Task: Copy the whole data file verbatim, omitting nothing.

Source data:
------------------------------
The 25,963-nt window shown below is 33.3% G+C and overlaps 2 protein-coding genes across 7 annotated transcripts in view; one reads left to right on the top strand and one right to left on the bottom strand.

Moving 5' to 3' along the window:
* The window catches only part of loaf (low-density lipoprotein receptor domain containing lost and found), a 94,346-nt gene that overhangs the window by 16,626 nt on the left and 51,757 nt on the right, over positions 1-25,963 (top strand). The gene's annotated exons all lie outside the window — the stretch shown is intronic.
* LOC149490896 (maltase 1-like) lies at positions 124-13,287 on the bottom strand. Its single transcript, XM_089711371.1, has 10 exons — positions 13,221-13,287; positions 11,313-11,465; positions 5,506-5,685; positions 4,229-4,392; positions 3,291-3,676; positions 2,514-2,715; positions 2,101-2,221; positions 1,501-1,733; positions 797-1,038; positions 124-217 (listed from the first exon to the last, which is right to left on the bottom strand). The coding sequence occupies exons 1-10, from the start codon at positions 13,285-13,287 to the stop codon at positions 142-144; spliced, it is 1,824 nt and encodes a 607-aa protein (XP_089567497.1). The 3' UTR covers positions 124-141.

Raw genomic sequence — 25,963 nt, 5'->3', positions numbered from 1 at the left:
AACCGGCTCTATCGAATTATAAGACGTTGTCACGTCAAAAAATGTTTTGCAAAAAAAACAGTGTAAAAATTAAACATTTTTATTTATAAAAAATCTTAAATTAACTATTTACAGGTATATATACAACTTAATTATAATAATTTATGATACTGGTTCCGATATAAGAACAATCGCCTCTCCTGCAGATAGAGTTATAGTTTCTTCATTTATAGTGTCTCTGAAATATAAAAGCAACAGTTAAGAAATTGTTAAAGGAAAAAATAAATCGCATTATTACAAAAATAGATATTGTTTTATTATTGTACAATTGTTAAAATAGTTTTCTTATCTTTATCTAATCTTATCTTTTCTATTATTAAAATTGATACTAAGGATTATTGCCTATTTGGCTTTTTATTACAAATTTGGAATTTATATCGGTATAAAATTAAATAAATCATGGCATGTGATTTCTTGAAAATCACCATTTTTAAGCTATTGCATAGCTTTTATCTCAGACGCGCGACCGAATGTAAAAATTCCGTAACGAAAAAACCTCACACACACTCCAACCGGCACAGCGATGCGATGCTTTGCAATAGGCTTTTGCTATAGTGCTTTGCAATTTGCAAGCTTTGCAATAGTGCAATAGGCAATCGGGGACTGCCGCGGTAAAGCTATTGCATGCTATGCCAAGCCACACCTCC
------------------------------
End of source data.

The 25,963-nt window shown below is 33.3% G+C and overlaps 2 protein-coding genes across 7 annotated transcripts in view; one reads left to right on the top strand and one right to left on the bottom strand.

Moving 5' to 3' along the window:
* The window catches only part of loaf (low-density lipoprotein receptor domain containing lost and found), a 94,346-nt gene that overhangs the window by 16,626 nt on the left and 51,757 nt on the right, over positions 1-25,963 (top strand). The gene's annotated exons all lie outside the window — the stretch shown is intronic.
* LOC149490896 (maltase 1-like) lies at positions 124-13,287 on the bottom strand. Its single transcript, XM_089711371.1, has 10 exons — positions 13,221-13,287; positions 11,313-11,465; positions 5,506-5,685; positions 4,229-4,392; positions 3,291-3,676; positions 2,514-2,715; positions 2,101-2,221; positions 1,501-1,733; positions 797-1,038; positions 124-217 (listed from the first exon to the last, which is right to left on the bottom strand). The coding sequence occupies exons 1-10, from the start codon at positions 13,285-13,287 to the stop codon at positions 142-144; spliced, it is 1,824 nt and encodes a 607-aa protein (XP_089567497.1). The 3' UTR covers positions 124-141.

Raw genomic sequence — 25,963 nt, 5'->3', positions numbered from 1 at the left:
AACCGGCTCTATCGAATTATAAGACGTTGTCACGTCAAAAAATGTTTTGCAAAAAAAACAGTGTAAAAATTAAACATTTTTATTTATAAAAAATCTTAAATTAACTATTTACAGGTATATATACAACTTAATTATAATAATTTATGATACTGGTTCCGATATAAGAACAATCGCCTCTCCTGCAGATAGAGTTATAGTTTCTTCATTTATAGTGTCTCTGAAATATAAAAGCAACAGTTAAGAAATTGTTAAAGGAAAAAATAAATCGCATTATTACAAAAATAGATATTGTTTTATTATTGTACAATTGTTAAAATAGTTTTCTTATCTTTATCTAATCTTATCTTTTCTATTATTAAAATTGATACTAAGGATTATTGCCTATTTGGCTTTTTATTACAAATTTGGAATTTATATCGGTATAAAATTAAATAAATCATGGCATGTGATTTCTTGAAAATCACCATTTTTAAGCTATTGCATAGCTTTTATCTCAGACGCGCGACCGAATGTAAAAATTCCGTAACGAAAAAACCTCACACACACTCCAACCGGCACAGCGATGCGATGCTTTGCAATAGGCTTTTGCTATAGTGCTTTGCAATTTGCAAGCTTTGCAATAGTGCAATAGGCAATCGGGGACTGCCGCGGTAAAGCTATTGCATGCTATGCCAAGCCACACCTCC